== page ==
British Airways and Iberia announced their merger plan in November 2009. Despite planning for a merger agreement on March 2010, they actually signed the agreement on April 2010. They created a new merged body, called International Airlines Group, that becomes the fourth largest airline group by revenues and the third largest in Europe. Despite having a new body, both British Airways and Iberia will retain their brands and have their own companies in London and Madrid. Doing so, they can preserve their existing flight rights.
The push for consolidation is due to the downturn triggered by the financial crisis and competition from no-frills rivals such as Ryanair and Southwest Airlines.
British Airways has an outstanding dispute with its cabin crew and has £3.7bn pension deficit. It is also going to announce its second consecutive full-year loss this year. Iberia, on the other hand, suffered its first annual loss last year, forcing it to re-work its domestic and European routes with lower operational costs.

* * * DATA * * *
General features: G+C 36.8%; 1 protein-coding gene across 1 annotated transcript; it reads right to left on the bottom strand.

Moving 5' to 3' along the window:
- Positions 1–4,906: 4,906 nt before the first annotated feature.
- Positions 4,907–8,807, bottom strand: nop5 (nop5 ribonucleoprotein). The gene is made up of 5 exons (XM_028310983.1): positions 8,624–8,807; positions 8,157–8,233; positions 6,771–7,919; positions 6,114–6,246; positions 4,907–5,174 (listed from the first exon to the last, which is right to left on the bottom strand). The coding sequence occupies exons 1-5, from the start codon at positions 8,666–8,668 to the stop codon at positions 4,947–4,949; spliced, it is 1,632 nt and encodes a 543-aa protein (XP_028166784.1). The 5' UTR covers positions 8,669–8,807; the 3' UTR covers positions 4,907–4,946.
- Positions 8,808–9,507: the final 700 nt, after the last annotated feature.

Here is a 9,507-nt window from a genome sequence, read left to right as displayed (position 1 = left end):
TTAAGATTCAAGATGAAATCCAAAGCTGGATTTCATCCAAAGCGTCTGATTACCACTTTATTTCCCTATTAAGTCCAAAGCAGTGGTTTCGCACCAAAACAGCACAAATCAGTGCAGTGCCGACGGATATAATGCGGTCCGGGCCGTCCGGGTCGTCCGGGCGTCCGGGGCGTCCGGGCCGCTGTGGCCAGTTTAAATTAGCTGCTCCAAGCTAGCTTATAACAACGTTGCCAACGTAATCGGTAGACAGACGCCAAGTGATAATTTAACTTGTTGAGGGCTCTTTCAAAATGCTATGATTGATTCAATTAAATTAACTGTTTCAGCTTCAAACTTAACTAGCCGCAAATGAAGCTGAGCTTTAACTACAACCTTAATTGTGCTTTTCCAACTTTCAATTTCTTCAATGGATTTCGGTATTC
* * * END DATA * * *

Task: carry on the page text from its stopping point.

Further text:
It remains uncertain whether IAG can contain costs without triggering damaging strikes. While Iberia’s flight crew worry about the “lower operational costs” thing, they view the merger as crucial for Iberia’s long-term survival. However, it may end up with a large job losses in the sales, marketing and back office divisions, as they were being consolidated.
The new group expects to generate an annual savings of €400m by the fifth year of the merger. However, some investors are pessimistic, as the return of Air France-KLM tie-up was not impressive.
The U.S. Drama
US Airways and United Airlines hold tie-up talk, again, after called it off two years ago. It was called off due to the potential costs of integrating their complicated operations, including wage increases. Now, as the economy is emerging from the recession, their executives believe companies can now absorb the costs required to reduce capacity. The consolidation is also predicted to generate up to $400m savings annually, mainly by eliminating overlapping routes, taking out capacity from the US industry overall. However, they may confront their pilots unions of which members are impacted by fewer flights, fewer aircraft and fewer opportunities for advancement. Additionally, antitrust issues also loom large in any airline consolidation. The Department of Justice will almost certainly scrutinize a deal like one between US Airways and United Airlines.